Tororo- The installation of the Shs7.4 billion solar plant in Tororo District is set to improve access to power and also boost trade in eastern region, leaders have said.
The solar plant has more than 32,240 photo voltaic panels and sits on a 14-hectare piece of land in Asinget Village, eight miles off Tororo-Jinja highway. It will generate about 14 Gigawatt hours (GWh) of clean energy per year. GWh is a unit of energy representing one billion watt hours and is equivalent to one million kilowatt hours. Gigawatt hours are often used as a measure of the output of large electricity power stations.
The project, which is developed under the Global Energy Transfer Feed in Tariff support scheme for renewable energy projects managed by Germany’s KfW Development Bank in partnership with Uganda’s Electricity Regulatory Agency (ERA), is funded by the governments of Norway, Germany, and the United Kingdom.
During the commissioning of the solar plant last year, State minister for Mineral Development Peter Lokeris said it will produce enough power to supply more than 170,593 homes for both domestic and commercial use.
He added that the government is focusing on the clean renewable energy sector, which produces electricity from wind, solar, hydro and biomass in order to reduce on carbon emissions.
“This is one of the interventions geared at ensuring consistent power supply, most especially to serve emerging heavy duty cement factories and the rest of the districts in the eastern part of the country,” Mr Lokeris said.
The minister added that new factories, including the phosphate mining factory, will need reliable power to operate and that the solar plant will close the gap.
Ms Helen Emagalet, a trader in Asinget Trading Centre, says the establishment of the plant is an opportunity for small scale entrepreneurs to boost their businesses. “This is a good opportunity for us as business entrepreneurs in this rural area because we will be in position to operate our computers and refrigerators, which has not been possible due to lack of power,” she says.
Appeal over tariffs
Mr James Akabwait, another trader, requested government to ensure that power tariffs are affordable to the ordinary people.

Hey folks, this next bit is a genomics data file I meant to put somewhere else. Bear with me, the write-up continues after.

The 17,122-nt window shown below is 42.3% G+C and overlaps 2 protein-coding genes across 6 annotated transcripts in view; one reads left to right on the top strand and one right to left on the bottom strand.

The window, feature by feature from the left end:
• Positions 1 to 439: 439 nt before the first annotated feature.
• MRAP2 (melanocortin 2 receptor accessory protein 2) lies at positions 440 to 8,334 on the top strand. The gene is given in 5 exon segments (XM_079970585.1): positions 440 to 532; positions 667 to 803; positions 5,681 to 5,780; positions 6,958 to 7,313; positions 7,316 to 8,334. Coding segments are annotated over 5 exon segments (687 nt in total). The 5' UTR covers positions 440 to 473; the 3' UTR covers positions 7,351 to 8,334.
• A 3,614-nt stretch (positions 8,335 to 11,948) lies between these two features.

Mr Julius Wandera, the ERA senior communications officer, said the tariff for power from the solar plant will be at 16.9 US cents per kilowatt hour (KWh) for a period of 20 years.
“The consumers will only pay 11 cents per KWh while the remaining 5.9 cents will be covered by the development partners,” he said.
Mr Wandera explained that during the seven months of the plant’s construction, more than 350 jobs were created and more youth will be employed when it finally gets connected to the grid.
“More youth will be employed to assist with the operation and maintenance of the facility,” he said, adding that jobs in solar heating and cooling, installation, sales, research and development will also be created.
Mr Fredrick Angura, the Tororo South County Member of Parliament, said the initiative will address the electricity needs of the communities and spur urbanisation.
“With electricity available, our people will be in position to engage in small income generating projects such as selling water,” he said.
Tororo was in 1960’s considered as the second largest industrialised district after Jinja. It formerly had such as Tororo Industrial Chemicals and fertilisers (TICAF), Uganda Jute and Hessian, Tororo Steel Works, Tororo Oil and Soap Works, Universal Abestos and South Bukedi Cooperative Union ginnery, which have since collapsed.
Mr Angura appealed to government to consider lighting the neighbouring communities as a token of appreciation to the residents for accepting to give out their land to build the plant.
“It will be unfair for the village Asinget to remain in darkness yet it hosts the biggest power station,” he said.
Cement companies Simba and Hima, which have set up new factories in the district, are all expected to benefit from the power. Mr Morgan Gagrani, the executive director Tororo Cement Industries Limited, says the plant will address power shortage and quality, which he says has been lacking and affecting their production.
“We have been facing power shortages, which affects our operations but we are now excited,” he said.